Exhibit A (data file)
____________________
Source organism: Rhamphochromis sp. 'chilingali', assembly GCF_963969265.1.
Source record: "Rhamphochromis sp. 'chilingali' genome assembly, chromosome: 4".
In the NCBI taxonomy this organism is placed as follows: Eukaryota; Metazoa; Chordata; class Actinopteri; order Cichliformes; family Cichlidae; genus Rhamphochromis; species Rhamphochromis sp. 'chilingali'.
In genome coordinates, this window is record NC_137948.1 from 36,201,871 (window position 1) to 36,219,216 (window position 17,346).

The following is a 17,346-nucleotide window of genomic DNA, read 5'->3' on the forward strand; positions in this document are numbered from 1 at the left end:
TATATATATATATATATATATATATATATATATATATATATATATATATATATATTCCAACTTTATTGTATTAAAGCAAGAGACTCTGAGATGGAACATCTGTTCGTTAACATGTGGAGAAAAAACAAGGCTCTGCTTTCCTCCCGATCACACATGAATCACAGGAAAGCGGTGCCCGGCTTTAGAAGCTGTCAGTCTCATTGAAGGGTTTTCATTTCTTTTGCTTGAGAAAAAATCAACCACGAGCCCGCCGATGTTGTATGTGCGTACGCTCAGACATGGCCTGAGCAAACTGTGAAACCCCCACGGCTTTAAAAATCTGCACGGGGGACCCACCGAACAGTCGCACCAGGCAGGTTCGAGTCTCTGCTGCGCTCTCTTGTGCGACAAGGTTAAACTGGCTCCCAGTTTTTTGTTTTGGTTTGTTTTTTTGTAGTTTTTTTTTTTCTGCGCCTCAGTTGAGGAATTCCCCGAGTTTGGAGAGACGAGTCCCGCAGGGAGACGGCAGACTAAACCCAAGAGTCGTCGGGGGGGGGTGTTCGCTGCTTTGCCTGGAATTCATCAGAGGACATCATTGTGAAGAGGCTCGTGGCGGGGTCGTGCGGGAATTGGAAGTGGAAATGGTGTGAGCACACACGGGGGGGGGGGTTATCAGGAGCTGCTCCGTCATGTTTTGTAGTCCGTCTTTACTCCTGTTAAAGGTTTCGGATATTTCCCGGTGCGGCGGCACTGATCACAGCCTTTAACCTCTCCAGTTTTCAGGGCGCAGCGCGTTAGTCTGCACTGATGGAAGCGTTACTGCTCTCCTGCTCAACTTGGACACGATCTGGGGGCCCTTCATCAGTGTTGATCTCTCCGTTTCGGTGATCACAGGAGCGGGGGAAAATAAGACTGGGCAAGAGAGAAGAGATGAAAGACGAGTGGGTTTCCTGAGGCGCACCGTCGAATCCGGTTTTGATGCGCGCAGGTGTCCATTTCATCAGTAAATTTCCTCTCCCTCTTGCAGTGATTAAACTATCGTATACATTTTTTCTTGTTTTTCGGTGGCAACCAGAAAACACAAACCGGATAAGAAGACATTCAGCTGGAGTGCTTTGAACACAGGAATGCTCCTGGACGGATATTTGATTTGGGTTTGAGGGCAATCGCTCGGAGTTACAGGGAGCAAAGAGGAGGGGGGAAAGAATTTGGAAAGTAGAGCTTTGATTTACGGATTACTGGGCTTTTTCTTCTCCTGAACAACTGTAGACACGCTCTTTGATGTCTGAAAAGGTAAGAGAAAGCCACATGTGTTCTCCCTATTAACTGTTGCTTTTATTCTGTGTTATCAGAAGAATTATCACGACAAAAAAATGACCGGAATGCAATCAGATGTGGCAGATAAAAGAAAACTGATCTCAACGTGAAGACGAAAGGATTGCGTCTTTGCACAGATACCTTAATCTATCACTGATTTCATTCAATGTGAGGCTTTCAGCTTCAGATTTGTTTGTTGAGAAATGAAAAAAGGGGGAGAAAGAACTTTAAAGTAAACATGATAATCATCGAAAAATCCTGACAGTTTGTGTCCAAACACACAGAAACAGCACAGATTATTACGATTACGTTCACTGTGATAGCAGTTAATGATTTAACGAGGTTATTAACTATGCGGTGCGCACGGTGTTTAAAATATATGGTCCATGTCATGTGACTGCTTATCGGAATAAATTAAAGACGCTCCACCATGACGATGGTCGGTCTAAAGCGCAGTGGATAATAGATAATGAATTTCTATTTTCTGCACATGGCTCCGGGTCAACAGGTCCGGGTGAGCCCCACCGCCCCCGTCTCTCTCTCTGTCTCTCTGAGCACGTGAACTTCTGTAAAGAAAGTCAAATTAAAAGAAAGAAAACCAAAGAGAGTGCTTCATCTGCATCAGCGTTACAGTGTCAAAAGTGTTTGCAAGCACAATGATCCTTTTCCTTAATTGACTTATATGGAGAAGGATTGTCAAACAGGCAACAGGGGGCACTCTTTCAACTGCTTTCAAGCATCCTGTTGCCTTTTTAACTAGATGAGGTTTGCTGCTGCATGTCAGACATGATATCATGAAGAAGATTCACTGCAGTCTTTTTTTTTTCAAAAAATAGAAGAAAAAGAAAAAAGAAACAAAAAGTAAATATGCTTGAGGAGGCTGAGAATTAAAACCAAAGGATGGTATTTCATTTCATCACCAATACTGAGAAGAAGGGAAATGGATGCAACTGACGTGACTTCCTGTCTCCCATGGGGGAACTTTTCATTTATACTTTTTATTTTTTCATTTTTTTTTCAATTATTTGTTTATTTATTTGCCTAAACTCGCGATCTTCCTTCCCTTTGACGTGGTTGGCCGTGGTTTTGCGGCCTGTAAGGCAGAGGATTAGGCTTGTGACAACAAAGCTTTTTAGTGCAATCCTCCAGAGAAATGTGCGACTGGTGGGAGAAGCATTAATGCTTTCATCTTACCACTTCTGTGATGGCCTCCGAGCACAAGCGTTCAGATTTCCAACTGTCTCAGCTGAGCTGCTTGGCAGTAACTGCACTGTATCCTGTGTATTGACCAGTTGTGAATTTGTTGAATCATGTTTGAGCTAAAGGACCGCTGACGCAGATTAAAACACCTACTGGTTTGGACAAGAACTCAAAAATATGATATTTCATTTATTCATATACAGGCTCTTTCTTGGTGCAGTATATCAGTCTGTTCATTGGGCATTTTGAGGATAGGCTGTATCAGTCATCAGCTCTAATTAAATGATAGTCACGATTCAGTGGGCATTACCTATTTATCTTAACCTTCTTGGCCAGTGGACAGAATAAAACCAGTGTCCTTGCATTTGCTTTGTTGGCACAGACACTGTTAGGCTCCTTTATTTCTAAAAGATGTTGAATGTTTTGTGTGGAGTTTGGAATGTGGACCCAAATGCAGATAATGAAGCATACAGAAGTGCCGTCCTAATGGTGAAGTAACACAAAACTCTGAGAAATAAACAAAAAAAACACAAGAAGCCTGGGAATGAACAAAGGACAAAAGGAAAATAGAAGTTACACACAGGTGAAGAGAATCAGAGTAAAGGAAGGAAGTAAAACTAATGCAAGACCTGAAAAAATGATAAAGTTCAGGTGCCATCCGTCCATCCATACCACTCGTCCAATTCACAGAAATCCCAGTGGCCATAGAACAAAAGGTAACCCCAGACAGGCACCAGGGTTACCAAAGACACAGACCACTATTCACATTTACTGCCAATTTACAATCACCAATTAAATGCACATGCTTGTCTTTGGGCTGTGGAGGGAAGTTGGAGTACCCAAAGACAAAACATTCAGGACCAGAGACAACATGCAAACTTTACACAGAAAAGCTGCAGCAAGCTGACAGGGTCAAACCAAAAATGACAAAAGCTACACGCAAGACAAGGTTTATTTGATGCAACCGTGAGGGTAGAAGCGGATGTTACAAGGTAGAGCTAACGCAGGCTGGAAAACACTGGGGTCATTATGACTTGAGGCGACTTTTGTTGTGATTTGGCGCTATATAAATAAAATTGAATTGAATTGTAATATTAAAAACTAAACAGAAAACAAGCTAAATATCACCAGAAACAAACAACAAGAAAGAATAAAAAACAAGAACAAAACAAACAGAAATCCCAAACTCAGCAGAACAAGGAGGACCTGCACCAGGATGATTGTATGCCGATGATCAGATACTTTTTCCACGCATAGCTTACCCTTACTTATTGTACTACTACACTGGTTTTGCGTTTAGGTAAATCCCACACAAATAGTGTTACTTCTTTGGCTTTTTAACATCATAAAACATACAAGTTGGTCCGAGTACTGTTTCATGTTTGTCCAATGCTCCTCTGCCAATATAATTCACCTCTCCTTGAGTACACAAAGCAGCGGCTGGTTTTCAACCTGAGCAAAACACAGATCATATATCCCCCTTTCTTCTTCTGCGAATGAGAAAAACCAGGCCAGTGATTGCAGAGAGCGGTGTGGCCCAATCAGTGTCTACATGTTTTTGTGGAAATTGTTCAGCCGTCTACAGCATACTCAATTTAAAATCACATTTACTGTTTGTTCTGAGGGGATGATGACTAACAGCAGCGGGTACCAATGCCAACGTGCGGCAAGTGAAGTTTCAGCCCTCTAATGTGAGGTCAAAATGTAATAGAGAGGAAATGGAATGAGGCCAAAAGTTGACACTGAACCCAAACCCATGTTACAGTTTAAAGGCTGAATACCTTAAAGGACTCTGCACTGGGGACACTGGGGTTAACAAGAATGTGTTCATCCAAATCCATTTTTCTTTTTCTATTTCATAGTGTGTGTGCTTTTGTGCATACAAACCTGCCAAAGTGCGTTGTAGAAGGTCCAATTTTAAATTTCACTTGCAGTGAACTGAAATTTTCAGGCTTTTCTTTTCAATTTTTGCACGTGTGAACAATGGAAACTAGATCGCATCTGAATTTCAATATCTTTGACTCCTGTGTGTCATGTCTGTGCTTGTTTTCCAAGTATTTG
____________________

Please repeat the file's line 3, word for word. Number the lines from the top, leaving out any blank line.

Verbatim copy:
In the NCBI taxonomy this organism is placed as follows: Eukaryota; Metazoa; Chordata; class Actinopteri; order Cichliformes; family Cichlidae; genus Rhamphochromis; species Rhamphochromis sp. 'chilingali'.